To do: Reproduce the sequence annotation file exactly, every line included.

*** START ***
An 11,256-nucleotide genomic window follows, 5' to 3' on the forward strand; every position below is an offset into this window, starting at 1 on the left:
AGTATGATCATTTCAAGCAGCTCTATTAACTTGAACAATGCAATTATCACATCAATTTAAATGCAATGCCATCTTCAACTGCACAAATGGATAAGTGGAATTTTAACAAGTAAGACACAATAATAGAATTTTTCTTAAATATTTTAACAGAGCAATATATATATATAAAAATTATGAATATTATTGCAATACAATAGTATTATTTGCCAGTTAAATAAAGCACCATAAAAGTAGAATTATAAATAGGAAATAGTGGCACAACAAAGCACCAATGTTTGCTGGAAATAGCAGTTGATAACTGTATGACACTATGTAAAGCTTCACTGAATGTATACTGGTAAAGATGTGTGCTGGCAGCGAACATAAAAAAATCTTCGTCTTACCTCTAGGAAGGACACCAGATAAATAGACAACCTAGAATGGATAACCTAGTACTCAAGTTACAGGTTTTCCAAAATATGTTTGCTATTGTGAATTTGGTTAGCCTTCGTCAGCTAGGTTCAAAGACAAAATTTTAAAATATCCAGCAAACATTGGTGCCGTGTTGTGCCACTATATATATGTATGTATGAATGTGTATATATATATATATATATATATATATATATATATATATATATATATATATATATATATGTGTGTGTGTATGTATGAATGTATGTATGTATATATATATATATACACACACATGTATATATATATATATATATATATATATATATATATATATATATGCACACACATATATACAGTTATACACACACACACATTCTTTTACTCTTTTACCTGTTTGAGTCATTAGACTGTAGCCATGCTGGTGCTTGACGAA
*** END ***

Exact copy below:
An 11,256-nucleotide genomic window follows, 5' to 3' on the forward strand; every position below is an offset into this window, starting at 1 on the left:
AGTATGATCATTTCAAGCAGCTCTATTAACTTGAACAATGCAATTATCACATCAATTTAAATGCAATGCCATCTTCAACTGCACAAATGGATAAGTGGAATTTTAACAAGTAAGACACAATAATAGAATTTTTCTTAAATATTTTAACAGAGCAATATATATATATAAAAATTATGAATATTATTGCAATACAATAGTATTATTTGCCAGTTAAATAAAGCACCATAAAAGTAGAATTATAAATAGGAAATAGTGGCACAACAAAGCACCAATGTTTGCTGGAAATAGCAGTTGATAACTGTATGACACTATGTAAAGCTTCACTGAATGTATACTGGTAAAGATGTGTGCTGGCAGCGAACATAAAAAAATCTTCGTCTTACCTCTAGGAAGGACACCAGATAAATAGACAACCTAGAATGGATAACCTAGTACTCAAGTTACAGGTTTTCCAAAATATGTTTGCTATTGTGAATTTGGTTAGCCTTCGTCAGCTAGGTTCAAAGACAAAATTTTAAAATATCCAGCAAACATTGGTGCCGTGTTGTGCCACTATATATATGTATGTATGAATGTGTATATATATATATATATATATATATATATATATATATATATATATATATATATATATATGTGTGTGTGTATGTATGAATGTATGTATGTATATATATATATATACACACACATGTATATATATATATATATATATATATATATATATATATATATATGCACACACATATATACAGTTATACACACACACACATTCTTTTACTCTTTTACCTGTTTGAGTCATTAGACTGTAGCCATGCTGGTGCTTGACGAA